Last night, I went to a press screening of a movie which I’ll review for you next Tuesday when the embargo is lifted.

When I arrived at the theater, a rep from the movie promotion company greeted me in the lobby and asked which film I was there to see. That was unusual, because I can’t remember there being two different screenings in the same place on the same night, albeit in different auditoriums.

He told me another company was showing “Furiosa,” the new Mad Max movie starring Anya Taylor-Joy and Chris Hemsworth. But no critics were allowed to see it last night — only “influencers.”

I don’t know why I put that in quotes, but now that I’ve started, I’ll keep doing it in the hopes it will catch on and I’ll get an endorsement deal from Big Punctuation.

Speaking of deals, being an “influencer” is more lucrative than ever before — the industry is valued at over $25 billion. Brands wouldn’t target them or rely on their massive reach if such strategies weren’t effective. Every consumer-facing company in the world has a social media marketing department full of people with a direct connection to some of the most pervasive and persuasive “influencers” on TikTok, Instagram, and YouTube. Imagine waking up every day and trying to think of a new way to make something go viral.

I thought “influencer” was a relatively new term that only came into use over the last couple of decades. But I checked the Oxford English Dictionary, which says the word dates to 1644, when an ancestor of the Kardashians courted controversy by convincing young women of the time to start wearing dresses with a slit in the sleeves exposing a portion of their forearms.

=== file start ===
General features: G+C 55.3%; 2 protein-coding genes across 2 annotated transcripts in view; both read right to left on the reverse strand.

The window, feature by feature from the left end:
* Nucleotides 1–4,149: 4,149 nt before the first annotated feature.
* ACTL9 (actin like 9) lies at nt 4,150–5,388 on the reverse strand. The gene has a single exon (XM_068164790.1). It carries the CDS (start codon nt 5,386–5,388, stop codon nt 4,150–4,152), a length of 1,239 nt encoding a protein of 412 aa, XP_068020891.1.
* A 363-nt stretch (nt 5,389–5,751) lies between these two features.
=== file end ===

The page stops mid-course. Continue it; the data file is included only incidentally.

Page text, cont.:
Actually, in 1644, the term referred to religious leaders spreading the word about their church. Unlike today’s “influencers,” they didn’t get a commission on each new parishioner who sat in the pews, though I’ll bet there was some skimming of the offering plate going on.

The irony of my being excluded from the “Furiosa” screening (which I didn’t even know was happening) is I wouldn’t have attended in the first place. I’ve never been a fan of Mad Max, which today seems like a username for idiots who spend every day screaming at everyone else online, hoping to be “anger influencers.”

I also have no need for movies set in a dystopian future, which doesn’t seem that far off considering our current reality.